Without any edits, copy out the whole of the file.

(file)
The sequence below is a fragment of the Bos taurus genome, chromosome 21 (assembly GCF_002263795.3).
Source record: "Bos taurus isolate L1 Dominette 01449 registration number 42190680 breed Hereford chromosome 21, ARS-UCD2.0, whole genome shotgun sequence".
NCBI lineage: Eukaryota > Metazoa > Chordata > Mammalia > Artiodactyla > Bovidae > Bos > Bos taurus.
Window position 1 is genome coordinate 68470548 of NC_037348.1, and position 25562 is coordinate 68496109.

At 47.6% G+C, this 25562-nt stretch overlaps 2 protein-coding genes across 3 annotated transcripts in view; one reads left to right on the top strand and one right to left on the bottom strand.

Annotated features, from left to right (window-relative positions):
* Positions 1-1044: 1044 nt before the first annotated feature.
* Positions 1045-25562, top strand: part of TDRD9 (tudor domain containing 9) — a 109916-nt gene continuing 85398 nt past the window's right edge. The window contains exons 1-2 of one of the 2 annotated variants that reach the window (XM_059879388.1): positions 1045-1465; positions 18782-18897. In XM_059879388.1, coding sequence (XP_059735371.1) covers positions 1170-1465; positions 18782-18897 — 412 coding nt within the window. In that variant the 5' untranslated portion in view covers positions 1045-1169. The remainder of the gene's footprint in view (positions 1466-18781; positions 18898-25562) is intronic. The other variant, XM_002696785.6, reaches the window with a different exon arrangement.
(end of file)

The sequence below is a fragment of the Bos taurus genome, chromosome 21 (assembly GCF_002263795.3).
Source record: "Bos taurus isolate L1 Dominette 01449 registration number 42190680 breed Hereford chromosome 21, ARS-UCD2.0, whole genome shotgun sequence".
NCBI lineage: Eukaryota > Metazoa > Chordata > Mammalia > Artiodactyla > Bovidae > Bos > Bos taurus.
Window position 1 is genome coordinate 68470548 of NC_037348.1, and position 25562 is coordinate 68496109.

At 47.6% G+C, this 25562-nt stretch overlaps 2 protein-coding genes across 3 annotated transcripts in view; one reads left to right on the top strand and one right to left on the bottom strand.

Annotated features, from left to right (window-relative positions):
* Positions 1-1044: 1044 nt before the first annotated feature.
* Positions 1045-25562, top strand: part of TDRD9 (tudor domain containing 9) — a 109916-nt gene continuing 85398 nt past the window's right edge. The window contains exons 1-2 of one of the 2 annotated variants that reach the window (XM_059879388.1): positions 1045-1465; positions 18782-18897. In XM_059879388.1, coding sequence (XP_059735371.1) covers positions 1170-1465; positions 18782-18897 — 412 coding nt within the window. In that variant the 5' untranslated portion in view covers positions 1045-1169. The remainder of the gene's footprint in view (positions 1466-18781; positions 18898-25562) is intronic. The other variant, XM_002696785.6, reaches the window with a different exon arrangement.